Kurt Schwitters Tate exhibition banner

London exhibitions and performances

Schwitters was one of many refugee artists who contributed to a dialogue between British and European art in London’s galleries in the 1930s and 1940s. In addition to maintaining links with former internees and establishing new friendships with fellow émigrés such as filmmaker Stefan Themerson and gallery owner Jack Bilbo, Schwitters also began to make connections in British avant-garde art circles. Using his old friends E.L.T. Mesens and Naum Gabo to make introductions, he formed links with British artists and critics such as Ben Nicholson and Herbert Read and was included in important group exhibitions.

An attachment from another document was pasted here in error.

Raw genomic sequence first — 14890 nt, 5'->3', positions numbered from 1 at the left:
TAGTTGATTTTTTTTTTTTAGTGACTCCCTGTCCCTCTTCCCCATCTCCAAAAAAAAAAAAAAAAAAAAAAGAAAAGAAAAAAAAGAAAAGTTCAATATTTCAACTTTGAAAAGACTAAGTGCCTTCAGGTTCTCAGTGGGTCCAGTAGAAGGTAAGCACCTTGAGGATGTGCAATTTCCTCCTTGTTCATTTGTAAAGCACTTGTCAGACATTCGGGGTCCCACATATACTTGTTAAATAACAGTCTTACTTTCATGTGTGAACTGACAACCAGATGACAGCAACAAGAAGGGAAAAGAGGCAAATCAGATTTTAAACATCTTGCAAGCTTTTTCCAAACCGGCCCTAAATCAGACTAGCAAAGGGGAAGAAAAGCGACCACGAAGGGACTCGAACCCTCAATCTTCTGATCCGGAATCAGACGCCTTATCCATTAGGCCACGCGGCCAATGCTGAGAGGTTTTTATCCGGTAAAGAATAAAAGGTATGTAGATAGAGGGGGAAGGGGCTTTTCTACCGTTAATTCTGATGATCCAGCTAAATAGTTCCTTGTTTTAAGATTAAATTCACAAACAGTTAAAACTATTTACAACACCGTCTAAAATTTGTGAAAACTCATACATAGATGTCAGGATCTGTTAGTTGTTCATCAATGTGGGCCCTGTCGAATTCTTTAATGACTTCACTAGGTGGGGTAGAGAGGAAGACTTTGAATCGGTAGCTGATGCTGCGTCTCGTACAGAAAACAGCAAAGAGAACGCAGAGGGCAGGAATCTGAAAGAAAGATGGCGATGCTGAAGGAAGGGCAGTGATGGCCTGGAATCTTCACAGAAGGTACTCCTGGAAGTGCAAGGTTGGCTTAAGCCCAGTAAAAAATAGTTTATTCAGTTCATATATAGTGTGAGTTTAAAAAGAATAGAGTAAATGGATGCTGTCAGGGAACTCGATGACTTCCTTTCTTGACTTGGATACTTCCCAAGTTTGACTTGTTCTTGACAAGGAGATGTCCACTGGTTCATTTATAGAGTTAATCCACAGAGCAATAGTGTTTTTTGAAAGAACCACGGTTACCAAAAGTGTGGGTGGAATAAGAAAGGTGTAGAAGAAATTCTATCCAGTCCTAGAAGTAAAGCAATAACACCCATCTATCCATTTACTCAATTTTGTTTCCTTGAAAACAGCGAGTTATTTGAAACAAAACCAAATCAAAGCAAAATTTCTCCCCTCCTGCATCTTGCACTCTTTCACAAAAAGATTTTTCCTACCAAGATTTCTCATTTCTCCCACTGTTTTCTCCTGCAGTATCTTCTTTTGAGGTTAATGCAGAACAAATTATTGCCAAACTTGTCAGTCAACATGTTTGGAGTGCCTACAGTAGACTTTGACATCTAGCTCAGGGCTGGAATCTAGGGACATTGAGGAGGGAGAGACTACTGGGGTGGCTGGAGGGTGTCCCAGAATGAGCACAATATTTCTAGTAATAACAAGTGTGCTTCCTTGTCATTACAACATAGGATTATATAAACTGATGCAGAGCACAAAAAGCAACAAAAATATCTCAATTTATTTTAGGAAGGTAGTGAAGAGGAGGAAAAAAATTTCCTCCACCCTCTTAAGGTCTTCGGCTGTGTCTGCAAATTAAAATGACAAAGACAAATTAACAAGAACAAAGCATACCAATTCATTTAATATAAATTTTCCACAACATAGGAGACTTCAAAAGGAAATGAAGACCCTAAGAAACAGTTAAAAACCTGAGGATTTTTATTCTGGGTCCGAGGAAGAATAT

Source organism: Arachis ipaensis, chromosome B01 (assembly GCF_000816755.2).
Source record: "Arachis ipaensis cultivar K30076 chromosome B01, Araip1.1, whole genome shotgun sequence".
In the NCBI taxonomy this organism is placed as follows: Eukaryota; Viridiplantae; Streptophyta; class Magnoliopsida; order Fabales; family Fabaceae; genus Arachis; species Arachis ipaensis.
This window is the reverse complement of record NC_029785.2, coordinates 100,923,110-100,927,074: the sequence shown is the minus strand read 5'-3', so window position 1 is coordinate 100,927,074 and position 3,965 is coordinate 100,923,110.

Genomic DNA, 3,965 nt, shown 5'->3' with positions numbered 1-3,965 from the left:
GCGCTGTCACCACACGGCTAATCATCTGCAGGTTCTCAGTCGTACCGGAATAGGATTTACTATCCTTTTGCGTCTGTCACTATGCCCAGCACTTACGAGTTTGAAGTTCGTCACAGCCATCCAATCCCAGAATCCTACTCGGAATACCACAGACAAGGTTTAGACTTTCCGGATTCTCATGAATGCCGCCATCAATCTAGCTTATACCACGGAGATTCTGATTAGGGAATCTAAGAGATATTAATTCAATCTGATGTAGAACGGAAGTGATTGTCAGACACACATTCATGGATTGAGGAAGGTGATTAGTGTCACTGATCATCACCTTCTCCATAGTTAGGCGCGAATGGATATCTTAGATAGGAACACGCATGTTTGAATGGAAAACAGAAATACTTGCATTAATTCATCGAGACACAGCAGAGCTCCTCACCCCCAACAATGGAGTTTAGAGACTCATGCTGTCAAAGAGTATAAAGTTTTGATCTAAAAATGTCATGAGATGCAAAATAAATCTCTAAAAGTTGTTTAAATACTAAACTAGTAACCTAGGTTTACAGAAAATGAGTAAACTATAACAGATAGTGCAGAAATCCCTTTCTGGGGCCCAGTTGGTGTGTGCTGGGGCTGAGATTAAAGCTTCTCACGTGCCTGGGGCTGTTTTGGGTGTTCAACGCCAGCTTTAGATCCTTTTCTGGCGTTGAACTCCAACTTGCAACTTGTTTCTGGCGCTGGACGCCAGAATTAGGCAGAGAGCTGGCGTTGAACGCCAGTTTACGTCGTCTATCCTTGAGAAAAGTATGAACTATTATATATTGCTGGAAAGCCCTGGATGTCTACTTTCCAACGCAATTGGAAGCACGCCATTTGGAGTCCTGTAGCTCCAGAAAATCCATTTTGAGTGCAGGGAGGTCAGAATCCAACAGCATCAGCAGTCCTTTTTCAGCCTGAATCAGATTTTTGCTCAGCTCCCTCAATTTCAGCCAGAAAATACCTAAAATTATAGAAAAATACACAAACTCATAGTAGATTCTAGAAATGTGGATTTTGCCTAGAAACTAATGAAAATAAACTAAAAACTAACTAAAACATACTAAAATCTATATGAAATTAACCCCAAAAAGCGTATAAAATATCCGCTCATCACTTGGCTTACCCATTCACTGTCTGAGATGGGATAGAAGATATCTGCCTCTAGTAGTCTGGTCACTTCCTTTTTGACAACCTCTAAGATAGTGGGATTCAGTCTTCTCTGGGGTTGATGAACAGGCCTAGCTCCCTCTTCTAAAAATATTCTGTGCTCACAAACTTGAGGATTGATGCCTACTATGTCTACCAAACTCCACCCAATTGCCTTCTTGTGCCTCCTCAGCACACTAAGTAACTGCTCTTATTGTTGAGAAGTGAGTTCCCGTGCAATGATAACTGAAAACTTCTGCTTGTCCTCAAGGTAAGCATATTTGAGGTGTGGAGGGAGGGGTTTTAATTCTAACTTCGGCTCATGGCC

Schwitters showed work alongside the major British abstract and surrealist artists in the 1942 touring exhibition New Movements in Art. His only solo show in London was held at the Modern Art Gallery in December 1944. Herbert Read wrote the introduction to the catalogue describing Schwitters as ‘the supreme master of the collage’. At the opening of this exhibition Schwitters performed some of his poems including an extract from his most famous work, the Ursonate. But despite some critical recognition Schwitters found it difficult to make a living from his art and relied on support from friends and family during his years in London.